Boss battles are frequent and formidable, with two per level for the most part. The end-of-level Robot Masters are where the greatest challenge can be found, and you'll find yourself fighting them more than a few times in order to learn how to beat them. Sheep Man, for example, releases thunder clouds into the air, filling the screen with lightning bolts, while Strike Man throws balls of energy around much like the pitcher in a baseball game, only with far more devastating consequences. There are eight of these Robot Masters in total, one for each level of the game.

After defeating a boss, Mega Man is rewarded with a weapon upgrade. The game allows players to choose their own path through the game, and therefore which weapon upgrade they will get first. Knowing the best route to take through the game will make certain boss-battles a lot easier, as each weapon is effective against a particular Robot Master. By playing each level, and trying out certain weapons on certain bosses, the most appropriate strategy will become clear, and the game becomes that much easier as a result. For a game that looks so very simple on the surface, Mega Man 10 requires a lot of thought, planning and practice.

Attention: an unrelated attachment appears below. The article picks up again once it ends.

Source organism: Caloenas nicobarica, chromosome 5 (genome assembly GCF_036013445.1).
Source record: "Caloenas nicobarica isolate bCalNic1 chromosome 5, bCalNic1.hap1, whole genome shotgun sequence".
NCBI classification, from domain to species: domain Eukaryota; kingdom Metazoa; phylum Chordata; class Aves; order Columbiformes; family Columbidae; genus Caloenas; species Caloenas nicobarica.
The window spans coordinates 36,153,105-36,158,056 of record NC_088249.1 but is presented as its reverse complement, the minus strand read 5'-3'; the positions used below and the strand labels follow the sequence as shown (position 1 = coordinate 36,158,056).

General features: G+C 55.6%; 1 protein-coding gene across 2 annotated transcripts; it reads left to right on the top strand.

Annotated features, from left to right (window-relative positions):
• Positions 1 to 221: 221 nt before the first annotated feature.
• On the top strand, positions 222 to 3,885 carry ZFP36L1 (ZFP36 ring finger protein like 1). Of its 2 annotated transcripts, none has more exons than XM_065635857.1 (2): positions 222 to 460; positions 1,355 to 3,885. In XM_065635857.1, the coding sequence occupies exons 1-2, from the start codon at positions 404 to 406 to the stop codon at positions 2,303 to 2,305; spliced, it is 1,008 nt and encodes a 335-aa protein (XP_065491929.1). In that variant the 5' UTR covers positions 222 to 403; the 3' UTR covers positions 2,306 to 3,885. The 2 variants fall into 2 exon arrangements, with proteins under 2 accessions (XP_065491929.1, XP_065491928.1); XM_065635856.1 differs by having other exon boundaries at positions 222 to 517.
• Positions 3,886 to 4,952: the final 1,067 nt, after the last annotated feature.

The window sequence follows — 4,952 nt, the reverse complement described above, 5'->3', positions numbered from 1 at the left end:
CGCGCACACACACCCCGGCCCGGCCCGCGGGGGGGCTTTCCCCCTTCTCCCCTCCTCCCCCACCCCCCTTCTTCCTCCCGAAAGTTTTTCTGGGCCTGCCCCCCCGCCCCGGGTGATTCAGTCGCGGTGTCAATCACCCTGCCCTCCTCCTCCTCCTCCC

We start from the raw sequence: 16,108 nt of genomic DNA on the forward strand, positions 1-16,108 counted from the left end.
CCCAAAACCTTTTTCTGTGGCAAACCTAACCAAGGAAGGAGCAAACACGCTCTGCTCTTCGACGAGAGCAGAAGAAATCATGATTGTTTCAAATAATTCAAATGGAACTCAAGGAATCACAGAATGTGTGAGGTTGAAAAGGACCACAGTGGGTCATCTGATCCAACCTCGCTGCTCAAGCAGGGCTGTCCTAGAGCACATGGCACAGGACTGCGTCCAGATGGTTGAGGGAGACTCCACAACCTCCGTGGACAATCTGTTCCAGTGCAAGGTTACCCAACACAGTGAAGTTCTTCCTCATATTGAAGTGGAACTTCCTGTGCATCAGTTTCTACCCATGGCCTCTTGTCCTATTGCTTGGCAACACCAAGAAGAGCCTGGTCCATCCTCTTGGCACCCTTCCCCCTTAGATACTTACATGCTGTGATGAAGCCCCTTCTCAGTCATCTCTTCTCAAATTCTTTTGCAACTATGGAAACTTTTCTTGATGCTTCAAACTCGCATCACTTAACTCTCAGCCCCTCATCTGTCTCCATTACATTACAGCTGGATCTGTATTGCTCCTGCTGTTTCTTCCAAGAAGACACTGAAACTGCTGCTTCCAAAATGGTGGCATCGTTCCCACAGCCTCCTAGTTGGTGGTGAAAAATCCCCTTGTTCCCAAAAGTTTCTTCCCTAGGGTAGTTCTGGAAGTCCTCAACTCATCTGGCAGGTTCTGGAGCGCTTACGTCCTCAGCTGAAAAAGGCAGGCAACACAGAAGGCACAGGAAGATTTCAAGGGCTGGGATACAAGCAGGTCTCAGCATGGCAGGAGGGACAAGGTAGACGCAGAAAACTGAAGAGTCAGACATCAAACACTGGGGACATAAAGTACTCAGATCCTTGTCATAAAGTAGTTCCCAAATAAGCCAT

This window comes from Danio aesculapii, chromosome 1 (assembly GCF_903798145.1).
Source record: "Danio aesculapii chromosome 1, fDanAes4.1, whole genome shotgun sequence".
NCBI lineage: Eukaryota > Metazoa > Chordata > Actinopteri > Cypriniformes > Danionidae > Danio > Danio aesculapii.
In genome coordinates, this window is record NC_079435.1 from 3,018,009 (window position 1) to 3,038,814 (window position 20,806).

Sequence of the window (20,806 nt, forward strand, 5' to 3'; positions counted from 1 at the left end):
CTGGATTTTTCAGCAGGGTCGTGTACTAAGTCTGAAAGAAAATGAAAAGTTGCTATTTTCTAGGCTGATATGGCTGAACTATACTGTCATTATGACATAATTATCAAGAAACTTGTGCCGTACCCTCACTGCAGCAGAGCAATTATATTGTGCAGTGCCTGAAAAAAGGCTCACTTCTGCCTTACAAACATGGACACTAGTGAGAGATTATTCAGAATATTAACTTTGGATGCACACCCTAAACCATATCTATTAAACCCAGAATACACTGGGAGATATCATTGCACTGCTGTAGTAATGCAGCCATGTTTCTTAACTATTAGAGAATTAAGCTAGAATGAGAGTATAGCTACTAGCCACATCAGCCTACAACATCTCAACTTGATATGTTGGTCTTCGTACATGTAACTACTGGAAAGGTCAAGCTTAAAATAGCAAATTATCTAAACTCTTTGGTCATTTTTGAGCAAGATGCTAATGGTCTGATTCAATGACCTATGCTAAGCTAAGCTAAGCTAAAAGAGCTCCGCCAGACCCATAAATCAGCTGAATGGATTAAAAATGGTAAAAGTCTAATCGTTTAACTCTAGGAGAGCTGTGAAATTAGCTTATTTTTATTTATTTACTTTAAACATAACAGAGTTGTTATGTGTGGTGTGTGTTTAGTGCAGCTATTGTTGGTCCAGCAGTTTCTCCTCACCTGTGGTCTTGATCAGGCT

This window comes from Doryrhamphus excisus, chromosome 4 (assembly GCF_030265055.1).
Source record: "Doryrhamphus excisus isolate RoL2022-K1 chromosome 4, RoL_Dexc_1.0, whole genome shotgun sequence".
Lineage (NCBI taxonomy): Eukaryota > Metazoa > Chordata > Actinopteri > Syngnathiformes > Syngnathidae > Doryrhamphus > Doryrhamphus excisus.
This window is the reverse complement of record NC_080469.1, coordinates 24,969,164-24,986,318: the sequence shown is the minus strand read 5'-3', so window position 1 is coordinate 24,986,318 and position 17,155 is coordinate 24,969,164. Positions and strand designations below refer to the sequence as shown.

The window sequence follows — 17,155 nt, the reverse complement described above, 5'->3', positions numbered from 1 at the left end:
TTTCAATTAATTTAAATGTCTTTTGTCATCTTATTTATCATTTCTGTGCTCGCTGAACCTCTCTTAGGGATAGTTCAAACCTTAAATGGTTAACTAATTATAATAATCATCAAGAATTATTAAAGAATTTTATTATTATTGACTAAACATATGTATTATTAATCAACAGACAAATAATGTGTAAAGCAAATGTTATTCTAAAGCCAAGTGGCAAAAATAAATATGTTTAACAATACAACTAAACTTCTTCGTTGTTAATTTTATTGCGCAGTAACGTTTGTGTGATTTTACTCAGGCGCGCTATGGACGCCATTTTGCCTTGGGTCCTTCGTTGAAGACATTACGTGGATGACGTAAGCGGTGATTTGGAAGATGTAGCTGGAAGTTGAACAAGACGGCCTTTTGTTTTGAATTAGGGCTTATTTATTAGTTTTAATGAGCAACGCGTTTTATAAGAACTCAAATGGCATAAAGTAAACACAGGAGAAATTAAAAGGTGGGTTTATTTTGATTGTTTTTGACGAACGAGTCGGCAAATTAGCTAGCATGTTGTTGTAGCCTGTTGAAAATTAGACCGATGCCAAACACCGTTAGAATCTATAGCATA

Admittedly the tenth instalment of Capcom's two-decade-long series isn't quite as hard as its predecessor, but it's still ball-achingly difficult when played on the default difficulty setting. For the purposes of this review I'll admit I did have to use the easy difficulty setting for some levels, which is a shameful admission indeed. Still, I'll hopefully retain some dignity by saying that Easy mode really is very easy indeed. After playing a level on normal for some time and then switching to easy - it's comical how quickly I breezed through it. For those with the skills, and the time to learn the levels, completing normal mode will unlock the hard difficulty setting. Don't expect any kind of success here unless you're anything other than the hardiest of Mega Man veterans.

Mega Man 9 was released to the loud applaud of critics in 2008, partly due to the eleven years between it and Mega Man 8. Mega Man 10 doesn't quite achieve that same level of impact, even if it does serve up much of the same thing. Still, MM10 is a glorious return to the hay-day of 8-bit gaming; a fantastic challenge built on the back of some of the most refined mechanics the genre has ever seen. In an industry that moves forward with such pace, it's refreshing to find a series that is content to stay right where it is.